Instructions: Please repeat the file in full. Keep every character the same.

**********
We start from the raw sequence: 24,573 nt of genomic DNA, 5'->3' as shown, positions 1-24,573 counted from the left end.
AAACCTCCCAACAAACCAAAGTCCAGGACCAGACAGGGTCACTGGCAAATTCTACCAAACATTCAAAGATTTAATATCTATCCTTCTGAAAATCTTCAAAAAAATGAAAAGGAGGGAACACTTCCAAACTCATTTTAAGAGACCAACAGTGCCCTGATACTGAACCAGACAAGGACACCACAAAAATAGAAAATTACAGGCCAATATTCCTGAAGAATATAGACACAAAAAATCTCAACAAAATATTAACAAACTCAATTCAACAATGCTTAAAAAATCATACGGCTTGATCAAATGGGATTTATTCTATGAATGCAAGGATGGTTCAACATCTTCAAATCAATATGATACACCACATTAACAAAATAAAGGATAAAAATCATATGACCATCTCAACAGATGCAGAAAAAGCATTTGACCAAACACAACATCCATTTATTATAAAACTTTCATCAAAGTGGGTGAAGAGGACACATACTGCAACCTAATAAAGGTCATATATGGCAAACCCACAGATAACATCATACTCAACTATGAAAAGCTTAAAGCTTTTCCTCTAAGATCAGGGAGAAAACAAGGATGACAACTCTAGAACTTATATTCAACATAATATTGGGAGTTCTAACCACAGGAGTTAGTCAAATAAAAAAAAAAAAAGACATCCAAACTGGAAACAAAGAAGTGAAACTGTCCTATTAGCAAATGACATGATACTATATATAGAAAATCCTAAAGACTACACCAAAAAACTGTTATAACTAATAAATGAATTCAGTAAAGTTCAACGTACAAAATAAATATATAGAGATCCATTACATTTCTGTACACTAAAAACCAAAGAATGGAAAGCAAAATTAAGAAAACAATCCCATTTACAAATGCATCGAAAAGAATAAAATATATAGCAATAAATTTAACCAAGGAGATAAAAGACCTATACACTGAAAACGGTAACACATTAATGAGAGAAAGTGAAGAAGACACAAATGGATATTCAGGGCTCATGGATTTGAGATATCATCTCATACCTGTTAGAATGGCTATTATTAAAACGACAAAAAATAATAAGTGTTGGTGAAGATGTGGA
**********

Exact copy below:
We start from the raw sequence: 24,573 nt of genomic DNA, 5'->3' as shown, positions 1-24,573 counted from the left end.
AAACCTCCCAACAAACCAAAGTCCAGGACCAGACAGGGTCACTGGCAAATTCTACCAAACATTCAAAGATTTAATATCTATCCTTCTGAAAATCTTCAAAAAAATGAAAAGGAGGGAACACTTCCAAACTCATTTTAAGAGACCAACAGTGCCCTGATACTGAACCAGACAAGGACACCACAAAAATAGAAAATTACAGGCCAATATTCCTGAAGAATATAGACACAAAAAATCTCAACAAAATATTAACAAACTCAATTCAACAATGCTTAAAAAATCATACGGCTTGATCAAATGGGATTTATTCTATGAATGCAAGGATGGTTCAACATCTTCAAATCAATATGATACACCACATTAACAAAATAAAGGATAAAAATCATATGACCATCTCAACAGATGCAGAAAAAGCATTTGACCAAACACAACATCCATTTATTATAAAACTTTCATCAAAGTGGGTGAAGAGGACACATACTGCAACCTAATAAAGGTCATATATGGCAAACCCACAGATAACATCATACTCAACTATGAAAAGCTTAAAGCTTTTCCTCTAAGATCAGGGAGAAAACAAGGATGACAACTCTAGAACTTATATTCAACATAATATTGGGAGTTCTAACCACAGGAGTTAGTCAAATAAAAAAAAAAAAAGACATCCAAACTGGAAACAAAGAAGTGAAACTGTCCTATTAGCAAATGACATGATACTATATATAGAAAATCCTAAAGACTACACCAAAAAACTGTTATAACTAATAAATGAATTCAGTAAAGTTCAACGTACAAAATAAATATATAGAGATCCATTACATTTCTGTACACTAAAAACCAAAGAATGGAAAGCAAAATTAAGAAAACAATCCCATTTACAAATGCATCGAAAAGAATAAAATATATAGCAATAAATTTAACCAAGGAGATAAAAGACCTATACACTGAAAACGGTAACACATTAATGAGAGAAAGTGAAGAAGACACAAATGGATATTCAGGGCTCATGGATTTGAGATATCATCTCATACCTGTTAGAATGGCTATTATTAAAACGACAAAAAATAATAAGTGTTGGTGAAGATGTGGA